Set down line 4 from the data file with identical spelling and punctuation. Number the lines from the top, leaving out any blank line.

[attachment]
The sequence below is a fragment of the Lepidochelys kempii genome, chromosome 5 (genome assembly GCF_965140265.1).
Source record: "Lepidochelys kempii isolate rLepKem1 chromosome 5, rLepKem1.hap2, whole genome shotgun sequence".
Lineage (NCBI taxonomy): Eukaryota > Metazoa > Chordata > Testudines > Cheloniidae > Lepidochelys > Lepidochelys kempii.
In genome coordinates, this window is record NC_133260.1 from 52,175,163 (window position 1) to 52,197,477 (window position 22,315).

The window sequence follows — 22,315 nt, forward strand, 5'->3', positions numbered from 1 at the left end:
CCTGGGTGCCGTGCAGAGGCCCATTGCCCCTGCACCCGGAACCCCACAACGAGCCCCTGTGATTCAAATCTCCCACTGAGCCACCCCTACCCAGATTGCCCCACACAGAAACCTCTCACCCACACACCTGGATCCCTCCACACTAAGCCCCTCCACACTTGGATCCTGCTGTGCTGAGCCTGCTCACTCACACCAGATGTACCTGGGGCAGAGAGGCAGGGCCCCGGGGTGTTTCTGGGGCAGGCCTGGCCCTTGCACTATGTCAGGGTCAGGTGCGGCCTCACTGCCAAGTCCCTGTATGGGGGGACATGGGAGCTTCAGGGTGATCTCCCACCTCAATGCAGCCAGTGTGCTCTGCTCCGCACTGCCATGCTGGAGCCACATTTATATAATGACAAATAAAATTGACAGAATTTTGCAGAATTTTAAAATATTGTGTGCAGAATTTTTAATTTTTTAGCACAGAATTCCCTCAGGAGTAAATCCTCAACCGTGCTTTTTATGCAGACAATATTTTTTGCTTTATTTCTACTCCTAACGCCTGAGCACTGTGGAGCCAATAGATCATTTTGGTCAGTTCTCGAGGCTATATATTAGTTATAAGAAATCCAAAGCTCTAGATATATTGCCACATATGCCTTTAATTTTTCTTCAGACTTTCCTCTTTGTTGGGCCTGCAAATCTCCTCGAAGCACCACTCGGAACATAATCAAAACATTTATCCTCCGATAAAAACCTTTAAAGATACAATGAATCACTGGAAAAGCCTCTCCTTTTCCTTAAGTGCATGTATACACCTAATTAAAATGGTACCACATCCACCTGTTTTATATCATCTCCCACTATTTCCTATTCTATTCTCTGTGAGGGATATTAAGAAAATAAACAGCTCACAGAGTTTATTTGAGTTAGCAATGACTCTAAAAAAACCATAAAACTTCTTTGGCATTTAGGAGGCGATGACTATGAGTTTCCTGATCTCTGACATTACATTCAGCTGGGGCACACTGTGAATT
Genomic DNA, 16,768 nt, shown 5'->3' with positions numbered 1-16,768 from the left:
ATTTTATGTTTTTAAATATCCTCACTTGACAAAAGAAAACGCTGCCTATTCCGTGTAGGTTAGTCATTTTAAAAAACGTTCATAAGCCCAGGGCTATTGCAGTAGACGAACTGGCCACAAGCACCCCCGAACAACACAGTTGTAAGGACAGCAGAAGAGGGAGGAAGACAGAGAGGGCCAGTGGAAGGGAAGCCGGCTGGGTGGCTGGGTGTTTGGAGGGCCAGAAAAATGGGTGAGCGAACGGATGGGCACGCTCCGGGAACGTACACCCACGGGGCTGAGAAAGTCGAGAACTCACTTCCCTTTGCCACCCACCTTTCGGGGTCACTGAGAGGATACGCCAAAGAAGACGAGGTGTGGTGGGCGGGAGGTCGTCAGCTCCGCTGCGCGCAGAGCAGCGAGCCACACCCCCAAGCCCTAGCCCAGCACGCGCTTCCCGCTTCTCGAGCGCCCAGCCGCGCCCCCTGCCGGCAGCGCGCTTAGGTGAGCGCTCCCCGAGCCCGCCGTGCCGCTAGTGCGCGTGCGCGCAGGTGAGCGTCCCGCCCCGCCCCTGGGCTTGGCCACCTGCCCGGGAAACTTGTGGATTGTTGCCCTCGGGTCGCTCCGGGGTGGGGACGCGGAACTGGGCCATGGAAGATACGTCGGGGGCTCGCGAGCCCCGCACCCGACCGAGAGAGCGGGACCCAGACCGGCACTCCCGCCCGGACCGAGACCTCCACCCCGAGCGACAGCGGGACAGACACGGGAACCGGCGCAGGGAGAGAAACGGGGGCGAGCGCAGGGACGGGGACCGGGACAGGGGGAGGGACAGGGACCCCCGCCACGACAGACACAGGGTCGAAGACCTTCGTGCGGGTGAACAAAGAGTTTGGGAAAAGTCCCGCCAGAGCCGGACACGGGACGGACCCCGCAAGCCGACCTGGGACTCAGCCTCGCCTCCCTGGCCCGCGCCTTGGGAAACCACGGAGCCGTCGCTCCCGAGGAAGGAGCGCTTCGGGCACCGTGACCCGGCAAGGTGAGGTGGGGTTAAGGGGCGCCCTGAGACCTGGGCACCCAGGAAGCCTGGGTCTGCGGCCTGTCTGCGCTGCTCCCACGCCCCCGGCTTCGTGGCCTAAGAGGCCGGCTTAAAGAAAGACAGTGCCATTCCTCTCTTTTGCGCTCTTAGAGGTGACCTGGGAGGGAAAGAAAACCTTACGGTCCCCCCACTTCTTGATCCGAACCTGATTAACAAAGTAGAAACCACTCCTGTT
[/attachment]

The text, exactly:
In genome coordinates, this window is record NC_133260.1 from 52,175,163 (window position 1) to 52,197,477 (window position 22,315).